Today, there are 95 million acres in the national wildlife refuge system, providing habitat for species as rare as the whooping crane and black-footed ferret, as common as the mallard. From the Gulf of Mexico to the north slope of Alaska, the refuges offer crucial way stations on the great migrations for all the far travelers, large and small. They also offer sanctuaries for people, a combination of spectacle and quiet that allows us to recharge, re-create.

And so we celebrate the 100th anniversary of an impulse that is 3,000 years old – the urge to hold onto something wild. It's an old idea. But a very good one.

Outdoor essayist Chris Madson edits Wyoming Wildlife for the Wyoming Game and Fish Department. Reprinted with permission.

The blue goose in Badgerland
The national refuge system, symbolized with markers showing a stylized Canada goose, is an active partner in providing Wisconsin's mix of outdoor recreation for people as well as resting areas and breeding grounds for fish and wildlife. Most people know the Horicon National Wildlife Refuge, but in fact, the U.S. Fish and Wildlife Service manages eight wildlife refuges, two fish hatcheries, two wetland management districts and nine other field offices in Wisconsin.

From north to south, the Whittlesey Creek National Refuge, three miles west of Ashland is a coastal wetland at the head of Chequamegon Bay. Established just four years ago, 97 acres of an envisioned 540-acre parcel protects shallow coastal lands, springs and wetlands that provide spawning grounds for salmon and the anadromous strain of brook trout called "coaster" trout. Migratory waterfowl, shorebirds and neotropical songbirds rest here on their transcontinental journeys. So should you! The refuge office in the Northern Great Lakes Visitors Center provides a relaxing spot to learn about the region, see displays about local wildlife, and read about the geological forces that shaped this rugged area.

Fisheries resource offices in Ashland, Green Bay and La Crosse provide services to tribal governments, national parks, refuges and forests in restoring native fish populations, improving fish habitat and controlling aquatic nuisances. These offices also coordinate work with state, regional and local conservation agencies in managing wetlands, waterway projects and shoreland improvements that enhance habitat for fish and wildlife.

The Iron River National Fish Hatchery between Ashland and Superior raises lake trout and brook trout eggs, fingerlings and broodstock to bolster fish populations in Lake Superior, tribal waters and regional stocking.

The St. Croix Wetland Management District just west of New Richmond, not far from the Twin Cities, manages 7,500 acres of wetlands and grasslands on more than 40 properties in western Wisconsin. This eight-county area holds breeding grounds and resting areas that are widely used by resident and migratory waterfowl that move from the potholes of western Canada and the plains on their journeys.

A cluster of three offices just east of Green Bay in New Franken provide ecological services, fisheries resources and law enforcement aid on Lake Michigan, tribal waters and national properties along the coasts in eastern Wisconsin, western Michigan, Illinois and Indiana. The offices enforce national wildlife trade laws, species protection laws, take part in coastal recovery projects, research alternatives to commercial fishing gear, survey fish populations and help test for lake contaminants, among other duties.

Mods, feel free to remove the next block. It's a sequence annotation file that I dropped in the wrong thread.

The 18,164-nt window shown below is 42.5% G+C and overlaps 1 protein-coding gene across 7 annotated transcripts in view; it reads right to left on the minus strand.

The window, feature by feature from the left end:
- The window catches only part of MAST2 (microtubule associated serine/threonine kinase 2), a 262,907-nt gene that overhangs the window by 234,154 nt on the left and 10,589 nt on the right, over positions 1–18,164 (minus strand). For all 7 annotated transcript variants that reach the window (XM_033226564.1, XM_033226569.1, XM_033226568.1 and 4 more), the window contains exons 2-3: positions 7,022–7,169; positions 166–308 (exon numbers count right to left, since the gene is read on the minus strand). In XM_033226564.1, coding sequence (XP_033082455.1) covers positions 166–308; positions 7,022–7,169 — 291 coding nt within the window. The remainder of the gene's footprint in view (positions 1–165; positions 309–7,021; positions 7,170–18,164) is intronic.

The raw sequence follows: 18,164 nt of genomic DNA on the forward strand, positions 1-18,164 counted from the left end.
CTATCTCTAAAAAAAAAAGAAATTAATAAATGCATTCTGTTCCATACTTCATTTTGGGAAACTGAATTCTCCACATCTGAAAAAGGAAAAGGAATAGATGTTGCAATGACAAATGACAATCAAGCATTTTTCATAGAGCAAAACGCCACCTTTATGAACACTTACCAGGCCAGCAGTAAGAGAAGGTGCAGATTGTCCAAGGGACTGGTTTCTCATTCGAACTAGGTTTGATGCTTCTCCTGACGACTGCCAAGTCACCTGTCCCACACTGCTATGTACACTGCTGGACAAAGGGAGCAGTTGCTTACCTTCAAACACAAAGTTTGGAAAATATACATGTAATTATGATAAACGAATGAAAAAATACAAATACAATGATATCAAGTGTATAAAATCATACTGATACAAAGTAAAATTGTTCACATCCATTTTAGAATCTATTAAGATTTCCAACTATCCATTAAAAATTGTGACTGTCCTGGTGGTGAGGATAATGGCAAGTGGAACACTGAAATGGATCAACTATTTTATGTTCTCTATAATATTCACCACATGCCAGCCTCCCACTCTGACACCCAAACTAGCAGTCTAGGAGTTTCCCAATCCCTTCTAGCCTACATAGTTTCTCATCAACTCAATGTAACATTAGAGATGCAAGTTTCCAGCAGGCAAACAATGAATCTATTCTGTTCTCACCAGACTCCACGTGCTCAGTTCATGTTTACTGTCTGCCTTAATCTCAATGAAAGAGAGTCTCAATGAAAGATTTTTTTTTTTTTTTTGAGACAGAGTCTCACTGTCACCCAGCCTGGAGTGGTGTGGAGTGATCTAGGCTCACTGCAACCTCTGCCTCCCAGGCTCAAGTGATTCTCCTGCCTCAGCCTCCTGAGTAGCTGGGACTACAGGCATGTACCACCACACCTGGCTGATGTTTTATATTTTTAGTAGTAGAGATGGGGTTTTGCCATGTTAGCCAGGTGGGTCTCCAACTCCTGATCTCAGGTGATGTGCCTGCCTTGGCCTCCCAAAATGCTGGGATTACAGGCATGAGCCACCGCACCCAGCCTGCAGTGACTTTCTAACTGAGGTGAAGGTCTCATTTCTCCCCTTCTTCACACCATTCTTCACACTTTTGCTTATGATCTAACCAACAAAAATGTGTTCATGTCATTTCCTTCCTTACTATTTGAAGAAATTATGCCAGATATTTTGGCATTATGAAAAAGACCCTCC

Gravel Island National Wildlife Refuge and the Green Bay National Wildlife Refuge (also called the Wisconsin Islands Wilderness Area) constitute the smallest federal refuges in the state. They are just off the tip of Door County. Most of the vegetation on Gravel Island, just four acres and on Spider Island, 23 acres, has been lost to wind and wave action. Remaining downed trees form habitat for a few dabbling ducks, gulls and cormorants. The Green Bay National Wildlife Refuge consists of the two-acre Hog Island just east of Washington Island. It was set aside as a bird nesting colony in 1913 A few colonies of red-breasted mergansers, double-crested cormorants and herring gulls nest here. None of these small, remote properties is developed or has improved landings. Consequently, public visits are discouraged.

Necedah National Wildlife Refuge in Wood and Juneau counties forms a sprawling 43,600-acre mix of wetlands, uplands, bottomland forests and grasslands. The refuge boasts more than 230 species of birds including rare grassland, wetland and forest species. An international project is trying to establish a breeding population of whooping cranes that will migrate from Necedah to Florida. Other rare species on the road to recovery here include Karner blue butterflies, the massasauga rattlesnake and bald eagles.

The thousand-acre Fox River National Wildlife Refuge is managed in concert with the 21,417-acre federal Horicon National Wildlife Refuge. The Department of Natural Resources manages an adjoining southern state portion of the Horicon Refuge. These refuges provide sanctuary, breeding ground and outdoor recreation. The Horicon area is the world's largest freshwater cattail marsh. It provides a fueling, feeding and resting area for more than a million migrating Canada geese each year. Rookeries and other nesting areas host thousands of ducks, herons, shorebirds and smaller populations of sandhill cranes.

The area draws more than 400,000 people annually who marvel at the sights and sounds of so many waterfowl. The surrounding wetlands and fields also provide excellent hunting opportunities in season. The Leopold Wetland Management District with headquarters in Mayville, east of Waupun, manages 48 waterfowl production areas in 16 counties of southeastern Wisconsin. The specialty here is preserving critical habitat for migrating waterfowl and songbirds.

The Trempealeau National Wildlife Refuge in the Mississippi River Valley of western Wisconsin includes roughly 6,200 acres of sand prairies and marshes that are used by migrating shorebirds, waterfowl and a host of other species. The habitat here is prime for nesting bald eagles, osprey, black terns and pelicans.

A complex of refuges, a fish health office (La Crosse), and law enforcement staff work with state officials in Wisconsin, Minnesota, Iowa and Illinois. The whole Upper Mississippi National Wildlife and Fish Refuge covering almost a quarter million acres stretches over 261 river miles from Winona, MN south to Rock Island, IL. Along the wide, shallow and meandering Mississippi River floodplain marshes, islands, channels, bottomland forests, sand prairies and bluffs mingle and flow. More than 134 fish species find refuge here. The area hosts 16 major heron colonies and more than 120 bald eagles. Some portions of the backwaters are closed areas without roads or much development. By contrast, other parts of the river are highly traveled by barge traffic, commercial fishers, sport anglers, skiers, canoeists and campers.

– compiled from U.S. Fish and Wildlife Service fact sheets